The excerpt below is the opening passage from Endeavour; the Ship that Changed The World, by Peter Moore (Farrar, Straus and Giroux, 2019).

Endeavour’s life starts in an unrecorded time, in a subterranean space several inches deep. There, as summer fades into autumn, an oak tree begins life, as an acorn.

An acorn is a capsule, protected by a waxy skin. Inside is stored a genetic code and enough nutrients, tannins and essential oils to sustain it during its fragile early weeks. In September it begins to grow, slowly, until after a fortnight its shell bursts open. For the first time, the acorn’s insides can be seen. The ochre hue of the kernel contrasts sharply with the mahogany-brown of the shell, which cracks under the strain. A root dives downward, a tiny probe, seeking water and nutrients. By November, as the earth above gets a coating of frost, the husk of its shell has been pushed clear. In its place are the earlier signs of a stem, which ventures up, seeking light.

After four months the acorn’s shell is shattered and discarded and gone. The stem is now the central feature of the tiny plant. It continues to rise. At six months, as the April sun begins to strengthen, it breaks through the soil. It seems other worldly, blanched, ethereal, like a skeletal arm in a clichéd horror film reaching from the grave. Within days this pallor subsides and a vibrant, joyous green overspreads it. The acorn of the previous autumn is gone. In its place is a seedling oak, an oakling, two inches tall, capped with a pair of helicopter leaves that tilt and turn and thrill to the sun. The plant has no longer to rely on its inbuilt store of energy. Now it photosynthesizes in the sunshine, the newest addition to a woodland floor, hidden among brambles, bluebells and wood anemone. More leaves appear and already for those who study it closest they display their familiar, lobed form. As summer progresses these leaves emit a golden glow. Soon the oakling stands out among the flowers, exposed to rabbits, voles, browsing cattle or deer but otherwise filled with promise for the future.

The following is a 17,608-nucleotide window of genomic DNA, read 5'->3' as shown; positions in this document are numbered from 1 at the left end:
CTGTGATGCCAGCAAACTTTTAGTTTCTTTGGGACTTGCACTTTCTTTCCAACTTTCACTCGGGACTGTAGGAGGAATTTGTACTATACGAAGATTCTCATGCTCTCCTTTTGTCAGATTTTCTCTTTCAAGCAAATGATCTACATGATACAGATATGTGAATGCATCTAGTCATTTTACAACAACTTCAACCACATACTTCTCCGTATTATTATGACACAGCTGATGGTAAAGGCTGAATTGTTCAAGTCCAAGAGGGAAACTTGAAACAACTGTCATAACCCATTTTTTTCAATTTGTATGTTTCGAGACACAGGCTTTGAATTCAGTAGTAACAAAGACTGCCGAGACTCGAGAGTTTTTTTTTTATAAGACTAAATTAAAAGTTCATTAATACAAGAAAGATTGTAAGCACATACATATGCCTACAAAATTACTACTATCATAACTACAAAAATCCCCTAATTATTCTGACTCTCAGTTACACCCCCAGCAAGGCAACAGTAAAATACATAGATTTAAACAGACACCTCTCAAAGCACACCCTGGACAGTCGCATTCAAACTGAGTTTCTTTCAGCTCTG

Image by Amphis, from Wikipedia

No one can say for certain just where the oaks that made Eadeavour grew. Thomas Fishburn, the Whitbey shipwright in whose yard she was built in 1764, left no records. Perhaps they have been lost or destroyed. Perhaps they did not exist to begin with..

Some might say that the trees grew in the snow carpeted forests of central Poland. Cut with axes in the bitter continental winter, the timber would be floated down the Vistula to Danzig where it would be sold and loaded into the holds of merchantmen bound for Britain. Plying the old sea paths, those once sailed by the portly cogs of the Hanseatic League, the merchantmen would cross the Baltic, thread through the straight that separates Denmark from Sweden before entering the subdued mass of water called the German Ocean that conducted them to England’s eastern shore.

Roger Fisher, a shipwright from Liverpool, voiced a different theory. In 1763 he wrote that the eastern shipbuilding ports of ‘North Yarmouth, Hull, Scarborough, Stocton, Whitby, Sunderland, Newcastle, and the North coast of Scotland’ sourced their oak chiefly from the fertile lowlands that bordered the rivers Trent and Humber. Writing at the moment Endeavour’s oak would have been reaching the Whitby yards, Fisher’s opinion cannot be discarded. But equally, it seems more flimsy the more it is examined. Fisher was a west-coast man. He confessed to having little knwledge of the ways of the eastern ports. All that he had gathered had come second- or third-hand.

Fisher was writing to a different purpose, too. His book on British oak, Heart of Oak: the British Bulwark, was published in 1763, a loaded year in history. This was the year the Treaty of Paris concluded the Seven Years War. During this conflict England’s woodlands had suffered violent incursions from foresters, determined to supply the growing navy. Like so many before him, Fisher had been left cold by the destruction. He saw it everywhere. The forests, woods, hursts and chases of Old England were vanishing and he filled his Heart of Oak with evidence of this, Contacts in the timber trade had told him ‘fifteen parts out of twenty’ of England’s woodlands had been ‘exhausted within these fifty years’.

Wikimedia Commons. Painting of HMS Endeavour by Samuel Atkins (1787-1808) of Endeavour off the coast of New Holland during Cook’s voyage of discovery 1768-1771. Inscription on reverse of painting indicates it relates to the grounding of the Endeavour on the Great Barrier Reef in June 1770.

Reviewed by Ruth Scurr in The Guardian